Three Rare Birds Visit the Niagara Frontier


(This column was first published in the January 21, 2002 Buffalo News.)


It is reasonable to believe that unusual birds occasionally occur on the Niagara Frontier during migration seasons, but unexpected species often appear here in winter as well. Here are three rare birds that may be found in this region now -- but in each case after a diligent search.


The rarest of the three is the Townsend's solitaire that has taken up temporary residence in the mixed woodlands of Bond Lake County Park in the Town of Lewiston. The solitaire is an attractive pearl-gray thrush, slightly smaller than a robin. It is easily separated from other gray birds like the catbird and the mockingbird by its readily observed, white eye-ring.


This is a species that summers in the high Rocky Mountain coniferous forests of the western United States, Canada and Mexico. In winter it normally descends to wooded valleys and canyons of the same region. But some individuals wander far and solitaires have appeared along the north shore of Lake Ontario during several recent years. A group of us found one in Presque Isle Provincial Park several years ago.


This Townsend's solitaire is, however, the first that has ever been recorded on the Niagara Frontier. The bird is most often seen feeding on rose hips and highbush cranberries along the path between East and West Myers Ponds, but its appearance even there is sporadic. It took three long searches of the park before Mike Galas and I finally found the bird. The solitaire's favorite food is juniper berries, so any nearby homeowner with juniper shrubbery should keep a lookout for it.


Quite unlike the well-named solitaire, a dozen sandhill cranes are being seen regularly feeding in cornfields along Farel Road just west of Fredonia. The big cranes are so evident that the only problem locating them is finding the right field.


These too are western birds although a few summer as far east as Manitoulin Island in Lake Huron. Small numbers are seen locally each year during migration periods, but I am aware of none recorded here in winter before this.


Sandhill cranes are often confused with great blue herons. Seen through binoculars, however, the adult birds are easily distinguished by their bright red crown. Also cranes in flight hold their necks extended while herons usually crook their necks to hold their heads just before their wings.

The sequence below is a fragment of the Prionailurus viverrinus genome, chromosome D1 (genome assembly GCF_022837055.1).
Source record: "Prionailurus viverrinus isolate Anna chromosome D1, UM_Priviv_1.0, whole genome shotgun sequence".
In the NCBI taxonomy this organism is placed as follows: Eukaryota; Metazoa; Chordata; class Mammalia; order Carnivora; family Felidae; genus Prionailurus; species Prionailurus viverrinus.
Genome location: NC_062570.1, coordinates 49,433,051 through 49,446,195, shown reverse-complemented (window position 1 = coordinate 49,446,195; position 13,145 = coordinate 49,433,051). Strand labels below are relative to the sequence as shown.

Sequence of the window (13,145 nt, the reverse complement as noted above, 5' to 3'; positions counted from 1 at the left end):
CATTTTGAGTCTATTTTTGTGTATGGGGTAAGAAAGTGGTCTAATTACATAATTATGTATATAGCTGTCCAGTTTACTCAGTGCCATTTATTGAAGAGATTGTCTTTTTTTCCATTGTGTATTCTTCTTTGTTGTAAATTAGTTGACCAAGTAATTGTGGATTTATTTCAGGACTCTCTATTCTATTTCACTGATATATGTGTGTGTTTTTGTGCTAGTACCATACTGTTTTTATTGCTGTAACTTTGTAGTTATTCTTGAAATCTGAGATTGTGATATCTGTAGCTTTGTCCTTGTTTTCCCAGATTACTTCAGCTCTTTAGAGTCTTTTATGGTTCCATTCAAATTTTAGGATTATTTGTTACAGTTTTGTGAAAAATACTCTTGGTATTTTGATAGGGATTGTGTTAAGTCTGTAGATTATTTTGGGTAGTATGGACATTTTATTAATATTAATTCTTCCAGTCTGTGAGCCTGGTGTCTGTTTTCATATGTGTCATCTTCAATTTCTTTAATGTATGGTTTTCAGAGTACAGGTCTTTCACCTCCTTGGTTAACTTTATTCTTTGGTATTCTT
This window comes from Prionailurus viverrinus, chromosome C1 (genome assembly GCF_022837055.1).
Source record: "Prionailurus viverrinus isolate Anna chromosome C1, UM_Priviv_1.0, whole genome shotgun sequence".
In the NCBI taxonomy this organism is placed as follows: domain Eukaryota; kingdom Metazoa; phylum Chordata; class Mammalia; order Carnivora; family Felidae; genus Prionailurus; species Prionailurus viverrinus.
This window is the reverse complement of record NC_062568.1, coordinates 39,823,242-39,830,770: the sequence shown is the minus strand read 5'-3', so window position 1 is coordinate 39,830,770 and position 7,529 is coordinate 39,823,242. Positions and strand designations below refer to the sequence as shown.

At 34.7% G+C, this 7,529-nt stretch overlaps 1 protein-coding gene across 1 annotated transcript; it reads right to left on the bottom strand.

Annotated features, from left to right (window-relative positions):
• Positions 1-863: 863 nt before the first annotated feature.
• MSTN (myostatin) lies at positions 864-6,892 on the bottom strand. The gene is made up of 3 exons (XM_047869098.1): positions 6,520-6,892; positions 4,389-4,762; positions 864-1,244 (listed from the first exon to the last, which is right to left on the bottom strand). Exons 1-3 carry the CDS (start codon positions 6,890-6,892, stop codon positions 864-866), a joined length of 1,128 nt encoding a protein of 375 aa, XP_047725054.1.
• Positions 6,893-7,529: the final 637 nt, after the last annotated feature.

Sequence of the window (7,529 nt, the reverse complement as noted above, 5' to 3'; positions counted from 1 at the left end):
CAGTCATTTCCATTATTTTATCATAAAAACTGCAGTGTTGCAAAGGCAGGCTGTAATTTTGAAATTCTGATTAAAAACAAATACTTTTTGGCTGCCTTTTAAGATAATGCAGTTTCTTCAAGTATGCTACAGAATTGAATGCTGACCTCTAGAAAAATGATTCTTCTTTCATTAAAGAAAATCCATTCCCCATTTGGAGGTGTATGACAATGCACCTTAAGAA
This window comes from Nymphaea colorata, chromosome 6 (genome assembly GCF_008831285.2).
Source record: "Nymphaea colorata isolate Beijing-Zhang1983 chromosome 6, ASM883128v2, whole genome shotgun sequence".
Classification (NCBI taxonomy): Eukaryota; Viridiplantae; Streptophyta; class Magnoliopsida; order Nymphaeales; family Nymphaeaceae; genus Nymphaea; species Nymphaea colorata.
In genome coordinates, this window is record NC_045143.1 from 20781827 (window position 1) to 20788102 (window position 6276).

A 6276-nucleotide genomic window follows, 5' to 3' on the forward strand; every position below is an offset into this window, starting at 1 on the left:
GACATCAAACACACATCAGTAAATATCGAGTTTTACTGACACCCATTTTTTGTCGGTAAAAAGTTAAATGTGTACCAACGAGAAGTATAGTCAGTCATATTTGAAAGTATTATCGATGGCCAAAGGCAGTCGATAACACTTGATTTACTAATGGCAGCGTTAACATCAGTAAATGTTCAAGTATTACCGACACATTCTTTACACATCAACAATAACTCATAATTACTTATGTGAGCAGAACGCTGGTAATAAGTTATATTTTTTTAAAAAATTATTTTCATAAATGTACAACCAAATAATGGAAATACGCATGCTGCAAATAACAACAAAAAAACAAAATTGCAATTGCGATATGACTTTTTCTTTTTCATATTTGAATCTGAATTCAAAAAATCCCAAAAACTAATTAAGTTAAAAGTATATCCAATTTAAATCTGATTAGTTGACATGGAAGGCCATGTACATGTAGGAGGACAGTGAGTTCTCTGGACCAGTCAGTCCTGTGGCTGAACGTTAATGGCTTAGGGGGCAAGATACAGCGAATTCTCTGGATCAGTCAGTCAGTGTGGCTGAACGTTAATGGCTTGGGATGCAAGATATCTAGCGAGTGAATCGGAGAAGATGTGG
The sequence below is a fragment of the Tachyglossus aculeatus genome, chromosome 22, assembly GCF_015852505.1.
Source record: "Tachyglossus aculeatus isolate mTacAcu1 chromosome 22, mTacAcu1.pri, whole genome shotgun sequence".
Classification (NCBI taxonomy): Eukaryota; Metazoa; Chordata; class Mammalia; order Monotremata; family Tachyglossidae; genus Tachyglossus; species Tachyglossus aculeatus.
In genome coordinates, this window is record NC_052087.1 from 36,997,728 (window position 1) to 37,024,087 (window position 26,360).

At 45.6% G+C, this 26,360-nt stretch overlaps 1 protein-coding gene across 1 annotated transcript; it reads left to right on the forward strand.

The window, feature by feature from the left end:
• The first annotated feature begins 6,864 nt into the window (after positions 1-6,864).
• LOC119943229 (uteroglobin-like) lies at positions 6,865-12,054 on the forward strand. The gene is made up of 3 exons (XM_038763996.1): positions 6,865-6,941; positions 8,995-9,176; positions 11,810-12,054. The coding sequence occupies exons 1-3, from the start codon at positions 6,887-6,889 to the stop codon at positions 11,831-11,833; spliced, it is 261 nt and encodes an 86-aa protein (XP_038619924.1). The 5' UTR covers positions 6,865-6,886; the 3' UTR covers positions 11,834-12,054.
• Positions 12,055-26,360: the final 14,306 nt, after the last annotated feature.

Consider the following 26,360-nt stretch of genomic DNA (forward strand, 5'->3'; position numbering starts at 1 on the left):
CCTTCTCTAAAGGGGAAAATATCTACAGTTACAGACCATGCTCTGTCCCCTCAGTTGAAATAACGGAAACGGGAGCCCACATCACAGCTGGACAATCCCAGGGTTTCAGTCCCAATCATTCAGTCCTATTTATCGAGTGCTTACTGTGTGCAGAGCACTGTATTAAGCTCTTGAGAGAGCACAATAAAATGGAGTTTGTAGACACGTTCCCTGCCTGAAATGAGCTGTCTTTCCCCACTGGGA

The last unusual visitor is a third western species, the California gull. Its name to the contrary, this is a bird of the interior plains west of the Rockies. It only spends its winters along the Pacific coast.


There is a statue of California gulls erected by the Mormons in Salt Lake City. It honors these birds for coming to the rescue of the early settlers by attacking a crop-destroying plague of locusts.


For several years a single bird of this species has wintered in the Niagara Gorge between the Robert Moses and Sir Adam Beck power projects. It provides still another problem for those who wish to observe it.


The difficulty this time is picking this bird out from hundreds of other gulls in the gorge that differ from it very little. In size this adult California gull is midway between ring-billed and herring gulls. Its mantle (back and wing covers) is darker than those species. It also has yellow legs like the ring-billed gull but red rather than black on the bill like the herring gull.


Our local Chambers of Commerce should be delighted to have birds like these visiting this region for they attract hundreds of birders to the Niagara Frontier from all across the eastern United States and Canada.-- Gerry Rising

Note: No sooner was this column submitted when another rare visitor arrived. A handsome male Harlequin Duck was found in the Niagara River by Mike Morgante near the Buffalo Yacht Club. It has been seen almost daily since January 19 by, it seems, every local birder but me. The best place to see it seems to be along the Bird Island Pier as it trades back and forth over this breakwall.